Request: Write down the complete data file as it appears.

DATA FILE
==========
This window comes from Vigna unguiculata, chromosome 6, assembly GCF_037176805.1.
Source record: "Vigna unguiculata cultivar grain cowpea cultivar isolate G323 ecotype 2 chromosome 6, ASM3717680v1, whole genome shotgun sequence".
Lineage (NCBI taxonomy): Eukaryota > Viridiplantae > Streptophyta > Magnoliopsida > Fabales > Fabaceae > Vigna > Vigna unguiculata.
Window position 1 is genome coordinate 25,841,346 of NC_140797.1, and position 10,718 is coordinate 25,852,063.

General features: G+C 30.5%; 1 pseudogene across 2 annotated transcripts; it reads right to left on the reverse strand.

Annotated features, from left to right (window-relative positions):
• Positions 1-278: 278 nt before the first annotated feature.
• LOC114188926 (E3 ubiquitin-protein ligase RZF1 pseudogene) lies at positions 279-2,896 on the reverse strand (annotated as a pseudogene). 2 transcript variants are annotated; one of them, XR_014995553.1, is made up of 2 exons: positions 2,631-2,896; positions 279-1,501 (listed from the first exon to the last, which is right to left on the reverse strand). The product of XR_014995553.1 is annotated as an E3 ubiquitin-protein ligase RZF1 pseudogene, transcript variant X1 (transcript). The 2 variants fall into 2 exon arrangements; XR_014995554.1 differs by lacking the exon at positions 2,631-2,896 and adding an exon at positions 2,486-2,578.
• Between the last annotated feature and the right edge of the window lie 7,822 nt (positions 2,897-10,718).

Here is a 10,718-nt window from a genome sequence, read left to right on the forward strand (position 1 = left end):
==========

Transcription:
This window comes from Vigna unguiculata, chromosome 6, assembly GCF_037176805.1.
Source record: "Vigna unguiculata cultivar grain cowpea cultivar isolate G323 ecotype 2 chromosome 6, ASM3717680v1, whole genome shotgun sequence".
Lineage (NCBI taxonomy): Eukaryota > Viridiplantae > Streptophyta > Magnoliopsida > Fabales > Fabaceae > Vigna > Vigna unguiculata.
Window position 1 is genome coordinate 25,841,346 of NC_140797.1, and position 10,718 is coordinate 25,852,063.

General features: G+C 30.5%; 1 pseudogene across 2 annotated transcripts; it reads right to left on the reverse strand.

Annotated features, from left to right (window-relative positions):
• Positions 1-278: 278 nt before the first annotated feature.
• LOC114188926 (E3 ubiquitin-protein ligase RZF1 pseudogene) lies at positions 279-2,896 on the reverse strand (annotated as a pseudogene). 2 transcript variants are annotated; one of them, XR_014995553.1, is made up of 2 exons: positions 2,631-2,896; positions 279-1,501 (listed from the first exon to the last, which is right to left on the reverse strand). The product of XR_014995553.1 is annotated as an E3 ubiquitin-protein ligase RZF1 pseudogene, transcript variant X1 (transcript). The 2 variants fall into 2 exon arrangements; XR_014995554.1 differs by lacking the exon at positions 2,631-2,896 and adding an exon at positions 2,486-2,578.
• Between the last annotated feature and the right edge of the window lie 7,822 nt (positions 2,897-10,718).

Here is a 10,718-nt window from a genome sequence, read left to right on the forward strand (position 1 = left end):